Apple’s tablet is steadily becoming increasingly capable but is still held back by iOS’ limitations as an operating system.
With iPadOS launching this fall, Apple’s strategy of incremental, desktop-inspired improvements to the iPad seems set to continue. The now official offshoot of iOS is by far the most capable tablet operating system Apple has ever released.
iPadOS also does a great job, at least on paper, of solving many issues users have had with the iPad and iPad Pro for the last few years, especially last year’s 11.5-inch and 12.9-inch iPad Pro (2018).
While iPadOS in a sense is just a branding change, in a way Apple finally has the freedom to adapt its mobile operating system to the iPad’s larger display.
Multitasking finally makes more sense
Multiple apps can now be open at once in ‘Slide Over,’ giving users quick access to the apps they use the most through a new carousel interface.
When you drag and drop one of these apps from the carousel to the middle of the display, it instantly switches to full screen.
More importantly, Split View supports multiple windows from the same app. For example, two Safari windows can now be open simultaneously, side-by-side. Apple has even added a new floating keyboard that supports QuickPath swipe typing, resulting in more screen real-estate for multitasking.
Apple says all iPadOS multitasking features are compatible with the iPad Air 2 and above, including even the iPad Mini 4.
Widgets on the home screen
The most obvious change with iPadOS is that Widgets are now expanded and located alongside app icons on the iPad’s main home screen. This means Widgets are no longer confined to the Notification Center like they are with iOS 13 and previous versions of Apple’s mobile operating system.
While this shift would crowd the iPhone’s home screen, it looks great on the iPad Pro’s larger display. Further, having easy access to Widgets breathes new life into the often ignored feature. Moreover, now possible to feature more apps on the iPad’s home screen given that icons are smaller.
macOS Catalina’s Sidecar
While Apple should have added this feature to the iPad years ago, official second-screen support for the iPad with macOS has finally arrived with iPadOS and macOS Catalina.
Along with mirroring and extending macOS, Sidecar also allows users to draw on the tablet with specific Mac apps via the Apple Pencil with an iPad. It’s also now possible to capture screenshots and mark them up on the iPad with Sidecar.
For more on macOS Catalina and iPadOS’ second-screen feature, check out this story.
Text editing is better now
Editing text with iOS has always been a finicky process. Thanks to changes to iPadOS and iOS 13, that is no longer the case.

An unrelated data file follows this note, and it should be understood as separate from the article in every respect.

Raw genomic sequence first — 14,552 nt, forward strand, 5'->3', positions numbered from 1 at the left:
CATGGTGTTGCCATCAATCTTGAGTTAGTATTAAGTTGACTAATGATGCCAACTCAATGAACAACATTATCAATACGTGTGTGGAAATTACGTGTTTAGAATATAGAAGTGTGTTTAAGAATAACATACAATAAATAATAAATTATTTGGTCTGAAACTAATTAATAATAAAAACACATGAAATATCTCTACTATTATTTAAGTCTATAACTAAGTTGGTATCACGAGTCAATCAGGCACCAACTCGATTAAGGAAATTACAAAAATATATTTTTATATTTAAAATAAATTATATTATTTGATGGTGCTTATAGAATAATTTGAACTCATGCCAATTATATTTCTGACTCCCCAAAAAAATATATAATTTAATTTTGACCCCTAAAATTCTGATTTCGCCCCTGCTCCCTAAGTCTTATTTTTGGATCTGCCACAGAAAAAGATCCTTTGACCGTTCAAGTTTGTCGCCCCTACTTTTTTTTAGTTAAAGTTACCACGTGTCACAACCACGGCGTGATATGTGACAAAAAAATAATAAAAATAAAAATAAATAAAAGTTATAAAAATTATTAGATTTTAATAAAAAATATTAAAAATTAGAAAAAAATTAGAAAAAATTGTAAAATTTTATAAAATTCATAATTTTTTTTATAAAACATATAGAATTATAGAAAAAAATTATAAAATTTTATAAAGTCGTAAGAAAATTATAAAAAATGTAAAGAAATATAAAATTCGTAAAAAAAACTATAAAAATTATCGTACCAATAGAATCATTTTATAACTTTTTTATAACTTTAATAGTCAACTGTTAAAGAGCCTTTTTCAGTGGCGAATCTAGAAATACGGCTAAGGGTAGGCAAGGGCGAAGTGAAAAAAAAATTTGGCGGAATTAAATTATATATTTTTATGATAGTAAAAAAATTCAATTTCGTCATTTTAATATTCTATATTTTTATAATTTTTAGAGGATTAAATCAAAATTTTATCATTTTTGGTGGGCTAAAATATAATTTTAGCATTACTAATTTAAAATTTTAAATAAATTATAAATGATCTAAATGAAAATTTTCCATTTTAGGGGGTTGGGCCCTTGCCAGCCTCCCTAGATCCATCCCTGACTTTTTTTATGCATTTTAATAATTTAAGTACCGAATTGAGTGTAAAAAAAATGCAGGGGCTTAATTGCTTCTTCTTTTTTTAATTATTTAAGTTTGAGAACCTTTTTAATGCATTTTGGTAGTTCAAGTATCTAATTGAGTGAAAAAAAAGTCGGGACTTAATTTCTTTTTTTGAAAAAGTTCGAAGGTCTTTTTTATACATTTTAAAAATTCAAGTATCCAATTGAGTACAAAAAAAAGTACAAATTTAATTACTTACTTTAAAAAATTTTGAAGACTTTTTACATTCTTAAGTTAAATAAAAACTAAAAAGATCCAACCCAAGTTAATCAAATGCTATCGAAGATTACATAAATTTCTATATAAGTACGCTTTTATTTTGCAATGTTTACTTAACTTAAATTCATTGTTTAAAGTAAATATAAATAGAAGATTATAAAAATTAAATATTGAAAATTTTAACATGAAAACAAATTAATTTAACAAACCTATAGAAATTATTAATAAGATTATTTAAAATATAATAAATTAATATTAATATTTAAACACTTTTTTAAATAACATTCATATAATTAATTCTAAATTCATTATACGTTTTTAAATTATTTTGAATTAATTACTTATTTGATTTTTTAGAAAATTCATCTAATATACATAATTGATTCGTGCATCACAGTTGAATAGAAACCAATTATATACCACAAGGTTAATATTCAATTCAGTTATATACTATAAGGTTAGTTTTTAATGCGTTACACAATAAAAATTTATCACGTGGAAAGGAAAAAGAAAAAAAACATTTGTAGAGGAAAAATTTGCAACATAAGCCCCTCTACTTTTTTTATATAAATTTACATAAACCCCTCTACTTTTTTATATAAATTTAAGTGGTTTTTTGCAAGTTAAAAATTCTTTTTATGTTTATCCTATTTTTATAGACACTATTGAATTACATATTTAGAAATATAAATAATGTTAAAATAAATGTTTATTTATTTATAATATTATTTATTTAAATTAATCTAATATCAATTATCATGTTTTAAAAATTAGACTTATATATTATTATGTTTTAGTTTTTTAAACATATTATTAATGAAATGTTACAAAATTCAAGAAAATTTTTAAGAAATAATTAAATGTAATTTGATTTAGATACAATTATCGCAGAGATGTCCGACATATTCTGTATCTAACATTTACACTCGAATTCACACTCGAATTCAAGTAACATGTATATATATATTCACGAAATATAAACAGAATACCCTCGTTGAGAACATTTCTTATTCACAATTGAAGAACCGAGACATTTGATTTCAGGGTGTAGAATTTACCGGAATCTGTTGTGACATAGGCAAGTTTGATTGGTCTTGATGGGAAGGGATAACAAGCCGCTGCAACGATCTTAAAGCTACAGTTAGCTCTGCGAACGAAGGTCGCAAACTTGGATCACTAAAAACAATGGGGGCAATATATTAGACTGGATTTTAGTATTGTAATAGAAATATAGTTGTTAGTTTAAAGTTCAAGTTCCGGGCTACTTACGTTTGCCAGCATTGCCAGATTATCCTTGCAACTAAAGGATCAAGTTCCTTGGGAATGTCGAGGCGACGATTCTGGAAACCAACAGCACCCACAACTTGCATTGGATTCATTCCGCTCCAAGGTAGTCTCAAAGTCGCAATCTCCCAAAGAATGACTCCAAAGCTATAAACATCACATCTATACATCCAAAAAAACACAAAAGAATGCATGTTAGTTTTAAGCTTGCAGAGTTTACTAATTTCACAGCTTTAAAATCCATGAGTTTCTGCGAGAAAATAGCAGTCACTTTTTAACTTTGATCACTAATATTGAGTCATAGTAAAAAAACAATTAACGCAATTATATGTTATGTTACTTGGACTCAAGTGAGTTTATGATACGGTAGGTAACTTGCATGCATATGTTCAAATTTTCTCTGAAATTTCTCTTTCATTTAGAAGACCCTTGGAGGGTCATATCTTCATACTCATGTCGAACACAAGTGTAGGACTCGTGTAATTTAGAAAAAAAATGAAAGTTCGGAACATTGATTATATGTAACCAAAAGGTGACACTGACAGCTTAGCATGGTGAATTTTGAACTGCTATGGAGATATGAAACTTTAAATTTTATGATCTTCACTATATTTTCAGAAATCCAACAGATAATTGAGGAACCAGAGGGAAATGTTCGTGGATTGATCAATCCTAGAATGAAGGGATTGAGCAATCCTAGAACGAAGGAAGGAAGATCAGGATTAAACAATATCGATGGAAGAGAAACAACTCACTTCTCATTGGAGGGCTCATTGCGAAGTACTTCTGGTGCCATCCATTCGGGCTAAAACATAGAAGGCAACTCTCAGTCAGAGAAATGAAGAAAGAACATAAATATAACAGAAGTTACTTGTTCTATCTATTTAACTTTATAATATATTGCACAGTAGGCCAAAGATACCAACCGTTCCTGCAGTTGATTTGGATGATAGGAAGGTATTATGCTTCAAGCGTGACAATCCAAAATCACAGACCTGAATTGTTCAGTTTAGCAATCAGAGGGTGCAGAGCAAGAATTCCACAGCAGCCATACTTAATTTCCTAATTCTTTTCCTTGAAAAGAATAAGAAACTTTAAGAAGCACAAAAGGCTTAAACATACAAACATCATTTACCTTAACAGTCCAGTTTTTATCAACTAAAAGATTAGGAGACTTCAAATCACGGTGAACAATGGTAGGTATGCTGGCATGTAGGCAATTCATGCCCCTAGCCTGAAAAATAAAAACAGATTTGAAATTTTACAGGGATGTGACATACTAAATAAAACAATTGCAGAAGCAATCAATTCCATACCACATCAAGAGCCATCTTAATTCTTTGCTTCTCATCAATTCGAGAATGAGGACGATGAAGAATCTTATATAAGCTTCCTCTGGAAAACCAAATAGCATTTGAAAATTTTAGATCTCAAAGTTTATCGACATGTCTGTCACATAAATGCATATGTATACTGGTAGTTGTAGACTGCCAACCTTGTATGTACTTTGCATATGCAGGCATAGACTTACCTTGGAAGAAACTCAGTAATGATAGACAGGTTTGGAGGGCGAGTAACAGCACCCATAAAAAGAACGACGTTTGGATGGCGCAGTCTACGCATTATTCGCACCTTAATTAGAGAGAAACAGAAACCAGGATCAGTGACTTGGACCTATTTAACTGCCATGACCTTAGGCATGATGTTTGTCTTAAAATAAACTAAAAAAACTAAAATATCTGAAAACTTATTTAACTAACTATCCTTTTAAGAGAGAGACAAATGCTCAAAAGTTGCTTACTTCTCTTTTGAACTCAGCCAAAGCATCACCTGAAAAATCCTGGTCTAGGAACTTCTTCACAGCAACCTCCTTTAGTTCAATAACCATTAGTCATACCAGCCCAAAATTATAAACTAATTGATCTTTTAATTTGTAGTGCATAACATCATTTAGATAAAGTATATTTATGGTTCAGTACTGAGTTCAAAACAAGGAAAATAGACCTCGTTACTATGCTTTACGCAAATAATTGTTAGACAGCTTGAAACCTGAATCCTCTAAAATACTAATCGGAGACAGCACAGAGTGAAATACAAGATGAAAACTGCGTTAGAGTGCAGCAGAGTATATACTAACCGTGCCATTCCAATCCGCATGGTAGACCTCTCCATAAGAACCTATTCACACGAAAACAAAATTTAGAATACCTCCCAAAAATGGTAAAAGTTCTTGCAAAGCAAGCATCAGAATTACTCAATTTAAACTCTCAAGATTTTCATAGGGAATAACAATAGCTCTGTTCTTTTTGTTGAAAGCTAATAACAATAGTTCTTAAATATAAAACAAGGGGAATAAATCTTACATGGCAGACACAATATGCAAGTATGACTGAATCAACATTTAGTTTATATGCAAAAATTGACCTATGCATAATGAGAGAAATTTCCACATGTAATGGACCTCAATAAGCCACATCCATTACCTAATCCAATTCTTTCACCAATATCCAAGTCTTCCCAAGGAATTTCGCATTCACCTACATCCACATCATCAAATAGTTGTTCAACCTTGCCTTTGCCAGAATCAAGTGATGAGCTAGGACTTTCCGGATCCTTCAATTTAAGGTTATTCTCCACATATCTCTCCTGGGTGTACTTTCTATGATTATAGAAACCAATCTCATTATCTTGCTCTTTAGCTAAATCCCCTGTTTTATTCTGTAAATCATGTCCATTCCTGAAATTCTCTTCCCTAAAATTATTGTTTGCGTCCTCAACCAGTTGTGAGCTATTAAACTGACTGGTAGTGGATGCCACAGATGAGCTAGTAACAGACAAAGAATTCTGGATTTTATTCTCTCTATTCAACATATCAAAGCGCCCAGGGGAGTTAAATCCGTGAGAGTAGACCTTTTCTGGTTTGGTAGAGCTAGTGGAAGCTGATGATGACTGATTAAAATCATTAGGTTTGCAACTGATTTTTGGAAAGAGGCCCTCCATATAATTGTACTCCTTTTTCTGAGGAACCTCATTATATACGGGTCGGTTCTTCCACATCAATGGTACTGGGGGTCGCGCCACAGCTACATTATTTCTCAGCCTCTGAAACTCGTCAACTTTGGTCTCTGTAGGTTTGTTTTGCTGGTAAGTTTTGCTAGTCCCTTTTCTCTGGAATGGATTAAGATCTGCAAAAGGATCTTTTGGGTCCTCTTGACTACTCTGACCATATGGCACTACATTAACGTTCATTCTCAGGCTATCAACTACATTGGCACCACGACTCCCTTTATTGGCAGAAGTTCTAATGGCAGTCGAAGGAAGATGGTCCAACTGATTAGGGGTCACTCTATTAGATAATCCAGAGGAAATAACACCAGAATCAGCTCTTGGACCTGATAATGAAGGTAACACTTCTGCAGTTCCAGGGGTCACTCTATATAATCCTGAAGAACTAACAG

You can now tap precisely where you want to edit text, with the cursor moving around smoothly. Selecting a more extensive section of text is accomplished just by dragging your finger.
A double tap highlights one word, while a triple tap selects an entire sentence, with four taps grabbing a full paragraph. Text can also be copied with a three-finger pinch and an un-pinch to paste.
With iPadOs, swiping to the left with three fingers now works as an undo gesture across all apps.
It’s important to note the new text editing functionality is included in iOS 13 as well iPadOS, according to Apple.
External storage finally works with all iPads
The most exciting iPadOS feature coming this fall is that the tablet is now capable of connecting to external hard drives and USB drives across both Lightning iPads and the USB-C iPad Pro.
As a result, third-party apps like Adobe Lightroom CC can finally import files directly to the app instead of from only Apple’s Photos app.
For someone like myself that does most of their photo editing with the 12.9-inch iPad Pro whenever possible, this makes the photo uploading process far more straightforward.
The Files app is finally useful
Apple’s Files app is getting a downloads folder with ipadOS. The app now supports shared folders with iCloud, allowing users to share specific Files folders with multiple users via the cloud.
Anything downloaded through Safari will also show up in the new Files downloads folder. Apple says that other browsers, like Chrome for example, could potentially include this feature as well if developers opt to allow users to change the app’s downloads location.
Finally, the Files app now includes a new column view that makes it easier to view files.
Screenshots are different
Taking Screenshots with iPadOS is accomplished by swiping across the screen from the bottom left corner of the display, rather than awkwardly pressing the Sleep/Wake button on the top of the iPad Pro and the volume up on bottom simultaneously.
If you take a screenshot of a website in Safari, the app gives you a paginated PDF file of the entire page that you can then be marked up, extending beyond what is present on the iPad’s display when you snap the screenshot.
Apple says this feature works in Safari, Mail, Maps and third-party apps if developers include support for it.
Image credit: Apple
Update 06/24/2019: Apple’s public beta for iOS 13 and iPadOS is now available.